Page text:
But it’s also my understanding that what the US Congress has attempted to do in the so-called “individual mandate” is without precedent.

    So how exactly does “precedent” become the issue?

    btw, I’m more worried about disproportionate power in the hands of elected representatives and senators, than I am about disproportionate power in the hands of unelected judges.

  8. john b-The SCOTUS dose give deference to precedent, but it is not taken to be absolute. Otherwise, several fairly horrendous precedents would not have been overturned. Read the entire opinion-the judges are saying this is a “Bridge Too Far”. Many, perhaps a clear majority, of the american populace agree and many, if less so, think this is already several Bridges along a bad road.

  9. Mike – yes, I know this; one of the minors in my BA was US constitutional law. The same’s true in English law regarding precedent. There’s a genuine argument on ‘is this precedent acceptable’.

    However, the picture Tim and Johnathan suggested is simply nonsense. No legal scholars in the US believe “the constitution is the constitution, that’s how it goes” – literalism is solely an ignorant populist movement.

    The debate is over *which* precedents are sufficiently wrong in the light of other aspects of the constitution that they need to be overturned. The courts have never taken this lightly – which is one of the reasons why Plessy v Ferguson stood for so long, and why Brown v Board was so momentous.

  10. Umbongo:

    Actually, the judicial branch is by no means supreme: if there is one branch capable of overriding the others, it’s bound to be the executive: each of their actions, quite unlike those of the other two branches, produces a “fait accompli,” reversible, perhaps, at some time in the future–maybe–but nonetheless, contemporaneously, a “done deal,” a “fact on the ground.”

    Questionably-constitutional “executive orders”
    are routine. But the grandaddy of ’em all was President Jackson. In ordering the Army to remove the Cherokees from their ancestral lands (GA, NC, SC, TN, etc.) on the “Trail of Tears” walk to Oklahoma (after they’d won their case in every court up to and including the Supreme–gov’t. as appellant in every case), he said “The Court has rendered its decision. Now, let them enforce it.”

    For finding not to his liking, President Lincoln
    sent U.S. marshalls to arrest the entire Supreme
    Court (a warning from an administration insider sent them all into hiding just hours before). (In the course of the Civil War, he also imprisoned thousands of newspapermen “for the duration,” without trial or even charges.)

    When push comes to shove, there’s no question as to who has the “muscle” to do both.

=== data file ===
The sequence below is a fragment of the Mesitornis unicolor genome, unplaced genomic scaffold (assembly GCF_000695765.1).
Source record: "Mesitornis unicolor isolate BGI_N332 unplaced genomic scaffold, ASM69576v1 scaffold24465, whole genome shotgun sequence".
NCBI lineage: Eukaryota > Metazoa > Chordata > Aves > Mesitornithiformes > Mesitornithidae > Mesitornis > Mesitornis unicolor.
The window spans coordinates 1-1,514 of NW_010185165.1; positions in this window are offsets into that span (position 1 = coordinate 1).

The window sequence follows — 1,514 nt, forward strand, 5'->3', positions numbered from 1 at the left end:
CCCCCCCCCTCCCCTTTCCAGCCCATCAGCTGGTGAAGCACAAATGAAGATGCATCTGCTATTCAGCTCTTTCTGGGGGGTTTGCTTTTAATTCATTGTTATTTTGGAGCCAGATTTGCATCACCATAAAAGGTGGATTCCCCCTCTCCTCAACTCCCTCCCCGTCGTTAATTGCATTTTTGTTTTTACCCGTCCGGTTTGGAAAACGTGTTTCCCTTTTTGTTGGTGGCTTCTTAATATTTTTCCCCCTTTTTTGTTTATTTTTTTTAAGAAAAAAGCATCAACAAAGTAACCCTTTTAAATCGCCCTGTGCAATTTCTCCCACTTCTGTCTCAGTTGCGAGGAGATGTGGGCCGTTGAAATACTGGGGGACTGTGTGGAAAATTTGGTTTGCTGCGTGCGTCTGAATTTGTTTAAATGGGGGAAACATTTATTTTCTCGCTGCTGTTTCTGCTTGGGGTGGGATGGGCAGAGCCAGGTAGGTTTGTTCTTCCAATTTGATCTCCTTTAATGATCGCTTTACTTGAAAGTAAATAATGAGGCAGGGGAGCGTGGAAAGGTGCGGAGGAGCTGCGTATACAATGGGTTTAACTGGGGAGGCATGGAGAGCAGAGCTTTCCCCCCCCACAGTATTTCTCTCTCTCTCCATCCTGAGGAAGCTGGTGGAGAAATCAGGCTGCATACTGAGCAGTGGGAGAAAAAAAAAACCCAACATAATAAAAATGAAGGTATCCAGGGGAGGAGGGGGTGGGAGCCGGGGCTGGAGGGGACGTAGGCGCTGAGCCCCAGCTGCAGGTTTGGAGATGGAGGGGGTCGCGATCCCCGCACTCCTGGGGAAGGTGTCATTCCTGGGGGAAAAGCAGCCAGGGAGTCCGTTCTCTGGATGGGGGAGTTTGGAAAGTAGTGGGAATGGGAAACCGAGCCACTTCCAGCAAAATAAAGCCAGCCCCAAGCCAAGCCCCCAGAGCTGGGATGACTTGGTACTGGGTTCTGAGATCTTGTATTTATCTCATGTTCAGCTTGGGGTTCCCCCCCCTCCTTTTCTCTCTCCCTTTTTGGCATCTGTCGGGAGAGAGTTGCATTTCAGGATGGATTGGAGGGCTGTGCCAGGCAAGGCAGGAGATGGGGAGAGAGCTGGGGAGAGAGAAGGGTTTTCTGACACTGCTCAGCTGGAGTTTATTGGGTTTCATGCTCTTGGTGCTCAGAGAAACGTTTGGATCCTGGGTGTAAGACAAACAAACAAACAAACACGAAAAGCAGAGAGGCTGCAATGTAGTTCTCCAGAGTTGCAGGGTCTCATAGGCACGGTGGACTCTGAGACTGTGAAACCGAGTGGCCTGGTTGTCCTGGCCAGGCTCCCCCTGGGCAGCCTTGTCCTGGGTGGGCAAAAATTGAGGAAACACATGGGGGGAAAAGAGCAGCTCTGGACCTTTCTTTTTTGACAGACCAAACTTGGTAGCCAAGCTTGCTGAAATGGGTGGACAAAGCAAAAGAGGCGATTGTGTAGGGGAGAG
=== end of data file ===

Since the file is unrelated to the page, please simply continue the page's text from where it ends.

11. In any common law system, judges interpret law, and the precedent of prior decision by judges on how to interpret law is a crucial part of the constitutional settlement.

    I don’t quite see where you are differing from Tim. Yes, precedent is a crucial part of the constitutional settlement. No constitution could cover all real world cases that might arise over the next 100 years fully (for a start, no one writing the constitution could accurately predict all the new technological innovations that would raise over the next 100 years), and all constitutions contain broad principles that the signers agree on, but didn’t have the time to work out in detail because they were too busy arguing over other matters (eg what is “cruel and unusual punishment?” “Oh ye gods, we just came to an agreement on the voting system, and we’re all too exhausted now”), so precedent is important as part of understanding what the constitution means.

    But it’s one thing to look to precedent to say define what is unreasonable search and seizure when it comes to tapping telegraph wires, or cruel and unusual punishment when it comes to cutting off people’s hands for thieving. It’s another thing to say “well, precedent indicates that ‘Congress’ commerce power has grown exponentially over the past two centuries’ and so it should keep growing regardless of what the Constitution says.”

  12. Gene Berman

    Of course the executive branch can produce a “fait accompli”. After all that’s what “executive” means in this context. However, as the ultimate decider of what is lawful or not lawful, the SCOTUS can rule that any particular action of Congress or the President is illegal: hence it can stop (in law if not in reality) any act of Congress or the executive or direct either to carry out what it determines as the law.

    Sure Jackson’s actions re the Cherokees was both effective and permanent, but legal? I don’t think so. I’m not seeking a discussion on realpolitik but on the constitution of the US: in that constitution I would maintain that the supreme element of the tripartite system is, in law, the Supreme Court since it alone can determine what can be legally done.